Wednesday, May 20, 2015 COLUMBIA DAILY TRIBUNE 45A passion for untold stories Award-winning Columbia Daily Tribune writer Rudi Keller, a dean of the press corps in the Missouri state Capitol, thrives on tackling complex stories. For this publication, Rudi turned his exceptional research skills to the task of collecting the most comprehensive history of Sharp End available today. He interviewed numerous Columbians who knew Sharp End. He dug through stacks of public records and studied old maps to faithfully represent the evolution of Columbia’s legendary black business district. And then he tied it all together on these pages. The Tribune is pleased to offer this 56-page report on an important chapter in local history — a story that has largely been unknown to many area residents. We thank sponsors, advertisers, Historic Sharp End Heritage Committee members and family members, historian Mary Beth Brown and everyone else who helped us make this project possible. Telling local stories and preserving them for future generations are our mission and our passion. Share your reactions, suggestions and story ideas with our news team: [email protected]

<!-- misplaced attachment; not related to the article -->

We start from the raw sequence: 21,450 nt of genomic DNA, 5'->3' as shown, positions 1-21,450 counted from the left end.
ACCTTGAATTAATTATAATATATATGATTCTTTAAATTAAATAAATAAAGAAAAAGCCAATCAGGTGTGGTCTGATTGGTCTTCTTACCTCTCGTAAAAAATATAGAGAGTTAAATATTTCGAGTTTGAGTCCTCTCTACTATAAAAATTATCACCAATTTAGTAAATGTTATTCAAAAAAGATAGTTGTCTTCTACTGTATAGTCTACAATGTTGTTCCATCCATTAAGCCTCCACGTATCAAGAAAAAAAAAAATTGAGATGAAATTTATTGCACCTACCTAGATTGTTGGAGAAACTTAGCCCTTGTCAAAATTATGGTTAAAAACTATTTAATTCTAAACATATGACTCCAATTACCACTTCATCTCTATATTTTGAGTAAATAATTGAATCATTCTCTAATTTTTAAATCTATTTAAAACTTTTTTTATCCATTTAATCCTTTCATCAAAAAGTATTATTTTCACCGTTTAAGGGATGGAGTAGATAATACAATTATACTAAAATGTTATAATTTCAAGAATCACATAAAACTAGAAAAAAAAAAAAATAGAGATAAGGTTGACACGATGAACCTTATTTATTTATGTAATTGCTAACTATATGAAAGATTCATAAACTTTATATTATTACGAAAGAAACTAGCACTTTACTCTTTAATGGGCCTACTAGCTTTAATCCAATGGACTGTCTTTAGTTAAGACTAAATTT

46 COLUMBIA DAILY TRIBUNE Wednesday, May 20, 2015The Land Clearance for Redevelop- SHARP END LAND SALES including the Green Tree Tavern/Clubment Authority began buying Sharp Twenty-One barroom and the Phillips &End properties in December 1959 as lots comprising the remaining frontage Williams Barber Shop.part of the Douglass School Urban on Sixth Street south of Walnut Street Oct. 15, 1963: Helen Conley Trice, onRenewal Area project. By July 30, 1960, and 40 feet of frontage along Walnut behalf of heirs to William T. Conley,all the properties now occupied by a Street itself. recorded the transfer of the lot at theparking garage on the south side of June 30, 1960: Ola McMullan recorded northwest corner of Sixth and WalnutWalnut Street had been acquired. On the sale of a portion of the property streets, used for storage by Nu-Waythe north side, where the post office that included the Arcade Building, Lumber Co. since 1941. The lot alsostands today, the only holdout was home to longtime Sharp End business- contains one or two frame dwellings.Harold Johnson, who owned Nu-Way es Brown’s Place and the Elite Café. May 22, 1964: Harold E. Johnson, doingLumber Co. and about half of the total July 22, 1960: John M. Herndon and his business as Nu Way Lumber, record-property in the block. wife Alice K. recorded the transfer of a ed the sale of about half the propertyDec. 3, 1959: Irene M. Hulett, co-own- 142.5-foot-by-80-foot lot in the middle bounded by Ash and Walnut streetsers with W. Roger and Marjorie E. of the north side of Walnut Street. De- on the north and south and Fifth andHulett, recorded the sale of lots com- veloped in the 1920s, it had been home Sixths streets on the east and west. Theprising two-thirds of the frontage along to the Deluxe Pool Room, Vi’s Café and property included the lot that hostedFifth Street north of the alley between apartments known as “The Cut.” St. Luke Methodist Episcopal ChurchBroadway and Walnut Street. July 30, 1960: Ola McMullan complet- until 1941.Dec. 30, 1959: Clyde and Edna Hin- ed the sale of the land beneath the June 7, 1965: The Land Clearance forshaw recorded the sale of a lot with Arcade Building. Redevelopment Authority recorded theone-third of the frontage on Sixth July 30, 1960: Roy and Dorothy V. Mc- sale of the full city block on the northStreet, running north from the alley Mullen recorded the sale of the proper- side of Walnut Street to Ray Ecksteinbetween Broadway and Walnut Street. ty on the southeast corner of Fifth and and Joseph Sieman for $161,160 with aJan. 5, 1960: Harold and Val Hinshaw Walnut streets, the first lot developed requirement that a post office be com-recorded the sale of portions of two with a brick commercial building about pleted by July 31, 1966. 50 years earlier. It was home to the longest-lasting Sharp End businesses, Source: Boone County Recorder of Deeds CONTINUED FROM PAGE 44 ... Just to socialize, just eat out, just home. Her grandparents, Earnest to get their hair cut. Just to dance. and Mabel Ballenger, raised a fam- Sehon Williams, who had his Sharp End was that place where ily of five girls and two boys on ahair cut every other Friday at the many African Americans could farm on Mount Celestial RoadPhillips & Williams Barber Shop, go and feel comfortable that they near McBaine.followed the business established weren’t going to be harassed byin the 1920s to the new location. whites, that they were not going to In the summer, grandchildrenHe noted that, like Vitilla Monroe, be treated any differently.” would spend days at the farm andnot every business owner stayed attend church with their grandpar-open. — ERMA OFFICER, graduate of Douglass School in 1960 ents. “A couple of the guys, they didn’t Blacks represented less than 2 what her mother wanted to do Other times, Officer said, whenreally have the resources to go percent of the population outside with her restaurant. her grandparents would drive toanywhere else, really,” he said. Columbia, down from almost 12 town, their destination would be“The little restaurant that relied on percent in 1900. “I believe her goal was to move Sharp customers — suddenly you her business out away from thatcould go into any restaurant.” Despite the fast growth – almost area, period, to move it to an area “I can remember my grandpar- 40 percent during the decade – the that would serve a diverse popula- ents taking three or four of us who If Sharp End had survived, it white population grew even faster tion,” Officer said. were much, much younger,” Offi-would have found a rapidly grow- in the 1960s. cer said. “And that would be aing customer base. The migration She was unable to do that. Oth- place where they would go andof blacks into Columbia from out- Part of the city’s population ers did. Lawrence Lee, owner of park just to be in the midst of peo-side Boone County accelerated. growth was attributable to a large the Elite Café in its final years, ple, just enjoy the laughter and theThe 1970 census recorded 998 new annexation program, but the opened a music venue called humor and that kind of thing.”black residents in the city, a num- county population topped 80,000 Breezy Hill, and Ed Tibbs and Paulber that included births during the by 1970, growth of 46 percent over Britt opened Paradise Hill. Like the farm in McBaine, Sharpdecade, and the total black popu- the decade. End was home.lation of Boone County exceeded Both thrived by presenting tour-4,000 for the first time since 1910. Erma Officer, daughter of Vitilla ing acts that included Ike and Tina “Sharp End was the comfort Monroe, graduated from Douglass Turner, B.B. King, Ray Charles and zone for African Americans,” Offi- The already small black popula- School in 1960. The newly built others. cer said. “Just to socialize, just eattion outside the city shrank again shop spaces on Fifth Street, known out, just to get their hair cut. Just toduring the decade, and when the as The Strip, would not support The loss of Sharp End, Erma dance. Sharp End was that place1970 count was made 90 percent Officer said, was like the loss of a where many African Americansof Boone County’s black popula- could go and feel comfortable thattion lived within the city. they weren’t going to be harassed by whites, that they were not going to be treated any differently.”